From Shakespeare Santa Cruz to the California Shakespeare Theatre, Danny Scheie worked hard to become one of the most emblematic figures in experimental theatre. He not only embraces the Bard’s plays but rejuvenates them through a camp prism so as to explore gay and lesbian issues.
Danny Scheie ©Folder Theater
Actor, drama teacher at the University of California, Berkeley and former director, Danny Scheie’s career is very eclectic. As far as he can remember, is passion for theatre began when he was a three-year-old boy. For him, theatre is not only a means of expressing his sensitivity but also of reflecting the evolution of society towards the gay community. And indeed theatre and the gays go a long way back in the Bay Area.
When theatre goes gay
The evolution of gay theatre in the Bay is deeply linked to the Summer of Love, this « super beautiful and liberal » movement for the aknowledgement of sub and countercultures. Since the 1970s, San Francisco has become a shelter for an increasing number of gay and lesbian people.
The Rhinoceros – considered by Danny Scheie – as his « artistic home » is the first officially gay theatre. It was created in San Francisco in the late 1970s by Allan Estes Jr. He wanted to give the queer community the visibility they deserved by « developing and producing works of theatre that enlighten, enrich, and explore both the ordinary and extraordinary aspects» their community possesses.
Original plays were written and performed there at that time, including Doug Holsclaw’s Life of the Party and The Baddest of Boys. In the 1990s, Danny Scheie, directed Holsclaw’s play : The Last Hairdresser, which won a Critics Circle Award for Best New Play and was nominated for Best Director.
A camp aesthetics
According to Jack Babuscio, a pionneer in Gay and Lesbian Studies, those ordinary and extraordinary aspects are covered under the term camp. Well known among the gay community, this term refers to a « gay sensibility », a « creative energy reflecting a consciousness that is different from the mainstream ». In short, « a perception of the world which is coloured, shaped, directed and defined by the fact of one’s gayness ».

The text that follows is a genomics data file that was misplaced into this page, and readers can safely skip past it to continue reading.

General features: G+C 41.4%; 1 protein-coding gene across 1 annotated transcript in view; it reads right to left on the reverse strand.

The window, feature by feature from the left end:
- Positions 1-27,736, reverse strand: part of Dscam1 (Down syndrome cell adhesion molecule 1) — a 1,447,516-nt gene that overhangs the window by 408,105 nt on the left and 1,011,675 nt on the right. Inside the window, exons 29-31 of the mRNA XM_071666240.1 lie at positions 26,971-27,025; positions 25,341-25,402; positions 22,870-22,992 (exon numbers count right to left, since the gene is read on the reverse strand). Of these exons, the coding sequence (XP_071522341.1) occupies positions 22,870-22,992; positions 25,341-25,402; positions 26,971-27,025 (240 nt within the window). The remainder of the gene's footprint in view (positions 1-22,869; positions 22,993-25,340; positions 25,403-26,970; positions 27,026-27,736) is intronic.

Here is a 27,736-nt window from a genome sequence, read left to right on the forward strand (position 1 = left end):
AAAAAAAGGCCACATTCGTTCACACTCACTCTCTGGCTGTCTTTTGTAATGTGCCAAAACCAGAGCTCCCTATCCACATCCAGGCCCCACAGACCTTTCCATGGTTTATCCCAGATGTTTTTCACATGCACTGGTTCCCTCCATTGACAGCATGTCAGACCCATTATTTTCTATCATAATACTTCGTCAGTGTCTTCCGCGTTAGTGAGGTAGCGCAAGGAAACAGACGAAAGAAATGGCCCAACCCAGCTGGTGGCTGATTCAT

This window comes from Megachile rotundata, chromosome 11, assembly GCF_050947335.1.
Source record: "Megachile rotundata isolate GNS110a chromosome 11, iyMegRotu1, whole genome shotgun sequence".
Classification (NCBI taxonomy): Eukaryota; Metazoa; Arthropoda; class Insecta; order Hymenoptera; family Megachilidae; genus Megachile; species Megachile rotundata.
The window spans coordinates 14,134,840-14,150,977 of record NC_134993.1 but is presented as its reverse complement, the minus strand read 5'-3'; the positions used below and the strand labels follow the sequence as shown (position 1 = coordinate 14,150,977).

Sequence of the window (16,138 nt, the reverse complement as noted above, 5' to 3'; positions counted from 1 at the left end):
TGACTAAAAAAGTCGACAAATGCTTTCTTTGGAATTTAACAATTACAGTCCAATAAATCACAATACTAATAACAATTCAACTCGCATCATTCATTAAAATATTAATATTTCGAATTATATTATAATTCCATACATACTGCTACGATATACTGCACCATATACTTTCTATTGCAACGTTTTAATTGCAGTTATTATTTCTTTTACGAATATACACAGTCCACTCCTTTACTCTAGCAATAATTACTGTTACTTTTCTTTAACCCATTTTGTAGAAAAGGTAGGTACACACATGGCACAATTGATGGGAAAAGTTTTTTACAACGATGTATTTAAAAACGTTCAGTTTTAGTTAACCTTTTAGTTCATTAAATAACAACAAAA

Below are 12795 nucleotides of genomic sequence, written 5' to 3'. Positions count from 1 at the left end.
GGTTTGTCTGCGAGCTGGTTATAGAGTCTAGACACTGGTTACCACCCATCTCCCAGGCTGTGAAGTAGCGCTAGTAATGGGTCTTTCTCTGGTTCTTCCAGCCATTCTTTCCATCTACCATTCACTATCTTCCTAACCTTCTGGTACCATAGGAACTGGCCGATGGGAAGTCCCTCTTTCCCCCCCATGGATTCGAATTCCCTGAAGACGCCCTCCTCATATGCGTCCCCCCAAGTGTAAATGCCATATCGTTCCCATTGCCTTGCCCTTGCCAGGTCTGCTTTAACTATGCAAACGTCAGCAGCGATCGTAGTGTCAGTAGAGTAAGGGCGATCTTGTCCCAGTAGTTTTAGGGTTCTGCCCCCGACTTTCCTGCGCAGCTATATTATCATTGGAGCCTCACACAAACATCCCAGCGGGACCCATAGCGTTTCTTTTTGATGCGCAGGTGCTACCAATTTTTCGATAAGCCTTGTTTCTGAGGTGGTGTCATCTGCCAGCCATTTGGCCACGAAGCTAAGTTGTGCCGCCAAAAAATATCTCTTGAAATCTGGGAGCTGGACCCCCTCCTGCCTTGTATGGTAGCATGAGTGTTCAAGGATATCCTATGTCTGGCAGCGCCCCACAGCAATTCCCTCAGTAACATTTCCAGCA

Judy Garland’s performance in The Wizard of Oz, is regarded by Danny Scheie as a camp reference. Initially referring to her hopes and perspectives towards a possible better future « somewhere over the rainbow », became, within the gay and lesbian community, a camp anthem. However, Danny Scheie reminds us that this kind of sensibility is sometimes too exclusive and hard for an uninformed audience to figure out.
Judy Garland sings« Somewhere over the rainbow », The Wizard of Oz, Victor Fleming, 1939
According to Danny Scheie, who spent years acting in and directing Shakespeare plays, no major changes are needed to interpret the Bard’s plays as a part of the camp culture. To understand the whole Shakespeare’s masterpiece, it is necessary to recontextualize it within the artistic and social boundaries theatre had to deal with in the late 16th – early 17th century. As Danny Scheie reminds us, « Shakespeare’s plays were originally created for men, there were no female actresses ».
The impact of Shakespeare’s rejuvenation
It is interesting to investigate those constraints nowadays because it allows the whole theatre community, from the director to the actors, from the tech staff to the audience, to understand more precisely the inner message hidden in Shakespeare’s plays.
This sort of textual interpretation can actually be found in one of the most renowned Shakespeare plays : A Midsummer Night’s Dream. Danny Scheie, directed by Aaron Posner, played the role of Bottom who fell in love with another male character, Flute. This love story is not clearly recounted in the original play but a serious textual and historical interpretation makes this « story within the story » possible.
Danny Scheie as Bottom and Pegge Johnson in « A Midsummer Night’s Dream », a coproduction by California Shakespeare Theatre and Two River Theatre, directed by Aaron Posner, 2009 ©American Theatre
Coproduction : a key of success ?
Aaron Posner’s adaptation of A Midsummer Night’s Dream was actually performed in the Two Rivers Theatre in New Jersey. Putting up a play costs a lot of money and a growing number of companies tend to develop co-productions. In other terms, two or more theatres decide to work together in order to put up a play. Thus, those economic constraints seem to be an opportunity for some people among the acting community to perform in different cities.
Coproductions not only allow the cast to be confronted with different audiences and thus aknowledge the camp culture but also give experimental theatre companies the opportunity to achieve national success. For instance, The New York Times and The San Francisco Chronicle wrote articles in which they welcome the audacity and the creativeness of the play.
Thus, exploring Shakespeare in a queer way, just like Danny Scheie did in A Midsummer Night’s Dream, but also when he
directed Twelfth Night, another play he put up for the Rhinoceros, tend to legitimize homosexuality for a wider audience. In short, the representation of gay and lesbian people on stage is no longer limited to dedicated plays and theatres but allows the LGBT community to be represented in much mainstream theatres giving Danny Scheie the opportunity to explore the camp aesthetics that intentionally blurs the fronteer between gender and sexuality.
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